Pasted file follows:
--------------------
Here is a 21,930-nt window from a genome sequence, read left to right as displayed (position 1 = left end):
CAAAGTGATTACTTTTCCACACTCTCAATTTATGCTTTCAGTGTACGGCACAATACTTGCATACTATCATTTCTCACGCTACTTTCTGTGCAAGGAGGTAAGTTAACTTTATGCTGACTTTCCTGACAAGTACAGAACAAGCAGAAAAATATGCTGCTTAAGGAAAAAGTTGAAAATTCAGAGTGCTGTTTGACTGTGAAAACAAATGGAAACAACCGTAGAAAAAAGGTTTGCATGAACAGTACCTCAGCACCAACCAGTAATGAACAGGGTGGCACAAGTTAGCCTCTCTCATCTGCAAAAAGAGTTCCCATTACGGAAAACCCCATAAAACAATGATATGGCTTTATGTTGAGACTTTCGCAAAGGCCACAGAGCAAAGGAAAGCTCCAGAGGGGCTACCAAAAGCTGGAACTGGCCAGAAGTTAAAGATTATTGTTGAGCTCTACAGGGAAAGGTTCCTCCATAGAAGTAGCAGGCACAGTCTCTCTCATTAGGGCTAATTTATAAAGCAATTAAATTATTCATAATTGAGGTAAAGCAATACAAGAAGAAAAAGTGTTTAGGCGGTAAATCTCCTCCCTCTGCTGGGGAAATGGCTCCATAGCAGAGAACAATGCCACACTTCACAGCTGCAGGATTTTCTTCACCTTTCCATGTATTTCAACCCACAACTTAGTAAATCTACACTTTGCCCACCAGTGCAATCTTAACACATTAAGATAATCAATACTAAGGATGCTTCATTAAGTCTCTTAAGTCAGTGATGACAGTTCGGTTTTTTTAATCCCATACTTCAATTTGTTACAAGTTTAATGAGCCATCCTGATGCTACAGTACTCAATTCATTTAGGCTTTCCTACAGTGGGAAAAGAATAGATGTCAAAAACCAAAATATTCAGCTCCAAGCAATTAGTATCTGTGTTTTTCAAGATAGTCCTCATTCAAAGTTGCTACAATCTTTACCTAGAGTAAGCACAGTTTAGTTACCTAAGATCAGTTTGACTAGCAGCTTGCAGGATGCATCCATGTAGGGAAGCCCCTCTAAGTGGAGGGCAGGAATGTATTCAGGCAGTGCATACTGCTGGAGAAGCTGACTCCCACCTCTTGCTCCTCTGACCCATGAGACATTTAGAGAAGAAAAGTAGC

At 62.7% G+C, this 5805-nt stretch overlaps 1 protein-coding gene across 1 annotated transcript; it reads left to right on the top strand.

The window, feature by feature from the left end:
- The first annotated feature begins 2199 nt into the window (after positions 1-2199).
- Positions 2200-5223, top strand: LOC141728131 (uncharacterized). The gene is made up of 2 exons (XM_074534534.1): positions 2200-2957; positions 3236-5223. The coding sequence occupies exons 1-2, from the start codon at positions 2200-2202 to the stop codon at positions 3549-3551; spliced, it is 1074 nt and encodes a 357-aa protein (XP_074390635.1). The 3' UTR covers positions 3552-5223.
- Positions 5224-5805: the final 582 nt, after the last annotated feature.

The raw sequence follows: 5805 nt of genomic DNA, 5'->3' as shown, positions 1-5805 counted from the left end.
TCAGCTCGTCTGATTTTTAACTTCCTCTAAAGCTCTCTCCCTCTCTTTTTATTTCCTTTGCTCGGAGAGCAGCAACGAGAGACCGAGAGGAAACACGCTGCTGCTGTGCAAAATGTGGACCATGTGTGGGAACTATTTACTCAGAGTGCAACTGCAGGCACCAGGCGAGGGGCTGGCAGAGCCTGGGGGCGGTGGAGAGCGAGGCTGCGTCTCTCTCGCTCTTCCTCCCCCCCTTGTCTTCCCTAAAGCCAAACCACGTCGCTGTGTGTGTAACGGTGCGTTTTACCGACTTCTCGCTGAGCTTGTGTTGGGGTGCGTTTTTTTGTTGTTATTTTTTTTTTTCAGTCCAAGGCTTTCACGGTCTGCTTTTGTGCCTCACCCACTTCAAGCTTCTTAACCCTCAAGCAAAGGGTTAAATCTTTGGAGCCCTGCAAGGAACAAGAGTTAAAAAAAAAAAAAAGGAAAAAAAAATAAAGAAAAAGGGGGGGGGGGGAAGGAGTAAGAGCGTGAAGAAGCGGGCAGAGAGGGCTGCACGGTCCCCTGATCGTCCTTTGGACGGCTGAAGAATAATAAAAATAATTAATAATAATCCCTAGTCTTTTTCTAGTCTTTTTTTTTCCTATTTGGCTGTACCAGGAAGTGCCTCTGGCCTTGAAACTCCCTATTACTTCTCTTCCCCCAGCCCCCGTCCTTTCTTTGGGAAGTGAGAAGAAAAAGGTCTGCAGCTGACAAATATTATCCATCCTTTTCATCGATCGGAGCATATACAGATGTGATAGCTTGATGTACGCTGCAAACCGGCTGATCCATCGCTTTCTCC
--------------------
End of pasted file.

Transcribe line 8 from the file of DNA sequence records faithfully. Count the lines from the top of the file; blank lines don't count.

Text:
The raw sequence follows: 5805 nt of genomic DNA, 5'->3' as shown, positions 1-5805 counted from the left end.